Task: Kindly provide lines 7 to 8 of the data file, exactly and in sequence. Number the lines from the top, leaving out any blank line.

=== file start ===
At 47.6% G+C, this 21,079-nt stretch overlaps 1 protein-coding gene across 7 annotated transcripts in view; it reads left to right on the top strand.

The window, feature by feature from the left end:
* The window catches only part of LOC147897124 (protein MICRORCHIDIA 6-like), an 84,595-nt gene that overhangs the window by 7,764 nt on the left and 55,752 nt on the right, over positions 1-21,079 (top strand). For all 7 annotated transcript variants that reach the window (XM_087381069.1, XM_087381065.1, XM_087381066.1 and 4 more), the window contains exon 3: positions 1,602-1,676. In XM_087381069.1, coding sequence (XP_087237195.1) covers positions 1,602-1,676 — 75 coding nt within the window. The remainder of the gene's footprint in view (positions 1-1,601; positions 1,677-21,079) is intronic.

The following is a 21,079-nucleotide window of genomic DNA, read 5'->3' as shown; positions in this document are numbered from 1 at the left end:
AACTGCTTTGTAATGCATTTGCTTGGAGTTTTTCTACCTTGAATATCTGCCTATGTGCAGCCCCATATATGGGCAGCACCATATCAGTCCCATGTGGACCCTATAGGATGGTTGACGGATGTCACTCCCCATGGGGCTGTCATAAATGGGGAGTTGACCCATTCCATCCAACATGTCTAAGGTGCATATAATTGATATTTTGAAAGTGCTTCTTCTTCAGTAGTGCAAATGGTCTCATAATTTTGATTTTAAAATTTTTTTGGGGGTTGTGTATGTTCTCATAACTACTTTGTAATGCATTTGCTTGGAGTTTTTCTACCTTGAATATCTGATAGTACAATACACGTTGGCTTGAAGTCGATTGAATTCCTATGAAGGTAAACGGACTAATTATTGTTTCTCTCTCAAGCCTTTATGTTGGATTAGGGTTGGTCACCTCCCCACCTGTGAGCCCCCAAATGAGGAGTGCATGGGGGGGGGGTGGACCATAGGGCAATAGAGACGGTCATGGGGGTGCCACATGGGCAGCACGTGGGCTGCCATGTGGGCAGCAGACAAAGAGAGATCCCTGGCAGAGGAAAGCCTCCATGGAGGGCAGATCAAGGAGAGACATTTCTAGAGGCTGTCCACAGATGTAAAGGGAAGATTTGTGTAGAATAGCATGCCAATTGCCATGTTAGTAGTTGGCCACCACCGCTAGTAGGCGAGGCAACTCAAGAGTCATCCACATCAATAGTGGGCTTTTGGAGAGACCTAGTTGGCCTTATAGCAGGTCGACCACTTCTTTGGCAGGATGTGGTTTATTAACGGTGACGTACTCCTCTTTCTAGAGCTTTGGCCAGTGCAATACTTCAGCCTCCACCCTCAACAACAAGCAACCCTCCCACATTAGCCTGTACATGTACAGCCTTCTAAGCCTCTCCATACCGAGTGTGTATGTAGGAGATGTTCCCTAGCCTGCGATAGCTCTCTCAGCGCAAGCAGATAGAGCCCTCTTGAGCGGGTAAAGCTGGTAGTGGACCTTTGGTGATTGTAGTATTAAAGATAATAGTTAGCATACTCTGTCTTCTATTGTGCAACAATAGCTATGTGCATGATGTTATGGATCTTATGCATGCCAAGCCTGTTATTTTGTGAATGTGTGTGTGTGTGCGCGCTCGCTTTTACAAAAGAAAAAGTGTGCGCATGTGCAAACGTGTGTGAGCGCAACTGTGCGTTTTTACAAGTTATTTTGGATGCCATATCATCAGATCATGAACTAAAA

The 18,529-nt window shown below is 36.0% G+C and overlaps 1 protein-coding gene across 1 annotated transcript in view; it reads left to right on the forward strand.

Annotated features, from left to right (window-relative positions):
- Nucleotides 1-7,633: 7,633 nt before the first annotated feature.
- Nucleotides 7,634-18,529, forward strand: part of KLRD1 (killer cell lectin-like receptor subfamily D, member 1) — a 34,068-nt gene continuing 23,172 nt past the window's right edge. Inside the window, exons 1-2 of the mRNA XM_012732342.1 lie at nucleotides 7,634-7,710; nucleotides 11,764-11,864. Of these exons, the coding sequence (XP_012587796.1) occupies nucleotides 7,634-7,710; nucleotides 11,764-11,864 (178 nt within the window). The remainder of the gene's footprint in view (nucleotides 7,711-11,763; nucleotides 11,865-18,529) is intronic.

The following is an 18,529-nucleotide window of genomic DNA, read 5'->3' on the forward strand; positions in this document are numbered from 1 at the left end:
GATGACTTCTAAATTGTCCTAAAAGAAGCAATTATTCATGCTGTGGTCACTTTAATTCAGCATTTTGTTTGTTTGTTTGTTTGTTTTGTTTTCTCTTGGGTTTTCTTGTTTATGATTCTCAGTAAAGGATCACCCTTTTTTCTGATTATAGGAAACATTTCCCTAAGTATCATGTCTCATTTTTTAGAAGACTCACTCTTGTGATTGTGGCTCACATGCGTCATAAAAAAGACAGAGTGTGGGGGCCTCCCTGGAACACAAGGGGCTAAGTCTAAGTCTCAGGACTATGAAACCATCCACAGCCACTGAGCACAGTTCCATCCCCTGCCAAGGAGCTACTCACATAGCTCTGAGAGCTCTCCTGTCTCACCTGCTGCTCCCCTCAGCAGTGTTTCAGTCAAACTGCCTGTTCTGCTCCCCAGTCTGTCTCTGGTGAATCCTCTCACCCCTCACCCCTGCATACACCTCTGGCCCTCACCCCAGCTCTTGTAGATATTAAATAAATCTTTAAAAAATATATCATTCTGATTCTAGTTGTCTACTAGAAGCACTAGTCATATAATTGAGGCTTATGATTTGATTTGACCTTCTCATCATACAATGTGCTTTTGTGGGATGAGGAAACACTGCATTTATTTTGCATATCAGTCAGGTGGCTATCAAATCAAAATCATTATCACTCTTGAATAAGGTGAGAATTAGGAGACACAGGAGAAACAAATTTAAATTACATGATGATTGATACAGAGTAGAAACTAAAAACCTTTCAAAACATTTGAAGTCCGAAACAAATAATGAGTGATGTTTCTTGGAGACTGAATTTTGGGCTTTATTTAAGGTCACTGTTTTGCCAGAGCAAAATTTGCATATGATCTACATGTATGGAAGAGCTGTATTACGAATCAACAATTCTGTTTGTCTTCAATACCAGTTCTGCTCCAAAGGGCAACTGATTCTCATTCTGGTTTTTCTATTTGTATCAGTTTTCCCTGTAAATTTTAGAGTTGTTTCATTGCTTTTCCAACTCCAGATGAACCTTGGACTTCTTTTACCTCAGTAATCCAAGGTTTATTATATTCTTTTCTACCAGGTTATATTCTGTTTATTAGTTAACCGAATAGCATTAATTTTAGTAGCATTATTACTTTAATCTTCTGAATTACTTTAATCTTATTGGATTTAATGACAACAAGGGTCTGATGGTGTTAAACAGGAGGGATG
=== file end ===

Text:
Annotated features, from left to right (window-relative positions):
- Nucleotides 1-7,633: 7,633 nt before the first annotated feature.